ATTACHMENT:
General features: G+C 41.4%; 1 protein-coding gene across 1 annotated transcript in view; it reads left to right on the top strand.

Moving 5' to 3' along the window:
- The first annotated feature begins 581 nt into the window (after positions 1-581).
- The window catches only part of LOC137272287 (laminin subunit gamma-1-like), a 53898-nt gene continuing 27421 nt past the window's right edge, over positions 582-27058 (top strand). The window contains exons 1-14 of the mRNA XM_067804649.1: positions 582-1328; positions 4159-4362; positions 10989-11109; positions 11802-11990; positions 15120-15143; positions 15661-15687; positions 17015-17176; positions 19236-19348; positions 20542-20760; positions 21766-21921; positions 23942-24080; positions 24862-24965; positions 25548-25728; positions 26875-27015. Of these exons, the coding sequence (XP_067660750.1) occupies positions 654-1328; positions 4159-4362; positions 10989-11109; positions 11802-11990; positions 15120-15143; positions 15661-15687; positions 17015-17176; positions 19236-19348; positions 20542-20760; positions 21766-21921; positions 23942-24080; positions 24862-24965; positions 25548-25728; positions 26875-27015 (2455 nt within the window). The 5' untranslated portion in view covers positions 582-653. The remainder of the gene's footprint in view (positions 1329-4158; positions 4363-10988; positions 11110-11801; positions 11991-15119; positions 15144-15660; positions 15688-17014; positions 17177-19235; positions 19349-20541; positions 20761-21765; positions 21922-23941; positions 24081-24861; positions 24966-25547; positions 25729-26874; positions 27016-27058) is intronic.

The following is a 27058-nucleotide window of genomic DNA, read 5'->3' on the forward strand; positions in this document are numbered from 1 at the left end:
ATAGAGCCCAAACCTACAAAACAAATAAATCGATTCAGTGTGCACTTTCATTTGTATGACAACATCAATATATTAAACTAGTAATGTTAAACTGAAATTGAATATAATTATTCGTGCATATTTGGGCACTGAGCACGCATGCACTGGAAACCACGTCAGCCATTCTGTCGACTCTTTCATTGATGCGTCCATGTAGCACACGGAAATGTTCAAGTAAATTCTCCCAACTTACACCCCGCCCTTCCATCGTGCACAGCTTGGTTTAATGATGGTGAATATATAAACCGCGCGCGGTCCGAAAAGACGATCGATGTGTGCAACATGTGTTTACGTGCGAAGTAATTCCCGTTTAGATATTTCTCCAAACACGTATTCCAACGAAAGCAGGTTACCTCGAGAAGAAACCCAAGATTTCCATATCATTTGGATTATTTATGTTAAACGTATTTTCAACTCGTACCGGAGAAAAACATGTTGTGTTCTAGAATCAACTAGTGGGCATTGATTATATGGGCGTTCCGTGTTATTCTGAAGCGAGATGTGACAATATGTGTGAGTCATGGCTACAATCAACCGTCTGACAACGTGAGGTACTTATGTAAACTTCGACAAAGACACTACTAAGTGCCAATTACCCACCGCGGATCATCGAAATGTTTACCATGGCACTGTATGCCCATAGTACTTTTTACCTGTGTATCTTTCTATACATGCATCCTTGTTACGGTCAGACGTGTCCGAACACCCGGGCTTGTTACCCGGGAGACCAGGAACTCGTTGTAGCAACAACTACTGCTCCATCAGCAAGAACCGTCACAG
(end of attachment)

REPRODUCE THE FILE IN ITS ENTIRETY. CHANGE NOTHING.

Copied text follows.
General features: G+C 41.4%; 1 protein-coding gene across 1 annotated transcript in view; it reads left to right on the top strand.

Moving 5' to 3' along the window:
- The first annotated feature begins 581 nt into the window (after positions 1-581).
- The window catches only part of LOC137272287 (laminin subunit gamma-1-like), a 53898-nt gene continuing 27421 nt past the window's right edge, over positions 582-27058 (top strand). The window contains exons 1-14 of the mRNA XM_067804649.1: positions 582-1328; positions 4159-4362; positions 10989-11109; positions 11802-11990; positions 15120-15143; positions 15661-15687; positions 17015-17176; positions 19236-19348; positions 20542-20760; positions 21766-21921; positions 23942-24080; positions 24862-24965; positions 25548-25728; positions 26875-27015. Of these exons, the coding sequence (XP_067660750.1) occupies positions 654-1328; positions 4159-4362; positions 10989-11109; positions 11802-11990; positions 15120-15143; positions 15661-15687; positions 17015-17176; positions 19236-19348; positions 20542-20760; positions 21766-21921; positions 23942-24080; positions 24862-24965; positions 25548-25728; positions 26875-27015 (2455 nt within the window). The 5' untranslated portion in view covers positions 582-653. The remainder of the gene's footprint in view (positions 1329-4158; positions 4363-10988; positions 11110-11801; positions 11991-15119; positions 15144-15660; positions 15688-17014; positions 17177-19235; positions 19349-20541; positions 20761-21765; positions 21922-23941; positions 24081-24861; positions 24966-25547; positions 25729-26874; positions 27016-27058) is intronic.

The following is a 27058-nucleotide window of genomic DNA, read 5'->3' on the forward strand; positions in this document are numbered from 1 at the left end:
ATAGAGCCCAAACCTACAAAACAAATAAATCGATTCAGTGTGCACTTTCATTTGTATGACAACATCAATATATTAAACTAGTAATGTTAAACTGAAATTGAATATAATTATTCGTGCATATTTGGGCACTGAGCACGCATGCACTGGAAACCACGTCAGCCATTCTGTCGACTCTTTCATTGATGCGTCCATGTAGCACACGGAAATGTTCAAGTAAATTCTCCCAACTTACACCCCGCCCTTCCATCGTGCACAGCTTGGTTTAATGATGGTGAATATATAAACCGCGCGCGGTCCGAAAAGACGATCGATGTGTGCAACATGTGTTTACGTGCGAAGTAATTCCCGTTTAGATATTTCTCCAAACACGTATTCCAACGAAAGCAGGTTACCTCGAGAAGAAACCCAAGATTTCCATATCATTTGGATTATTTATGTTAAACGTATTTTCAACTCGTACCGGAGAAAAACATGTTGTGTTCTAGAATCAACTAGTGGGCATTGATTATATGGGCGTTCCGTGTTATTCTGAAGCGAGATGTGACAATATGTGTGAGTCATGGCTACAATCAACCGTCTGACAACGTGAGGTACTTATGTAAACTTCGACAAAGACACTACTAAGTGCCAATTACCCACCGCGGATCATCGAAATGTTTACCATGGCACTGTATGCCCATAGTACTTTTTACCTGTGTATCTTTCTATACATGCATCCTTGTTACGGTCAGACGTGTCCGAACACCCGGGCTTGTTACCCGGGAGACCAGGAACTCGTTGTAGCAACAACTACTGCTCCATCAGCAAGAACCGTCACAG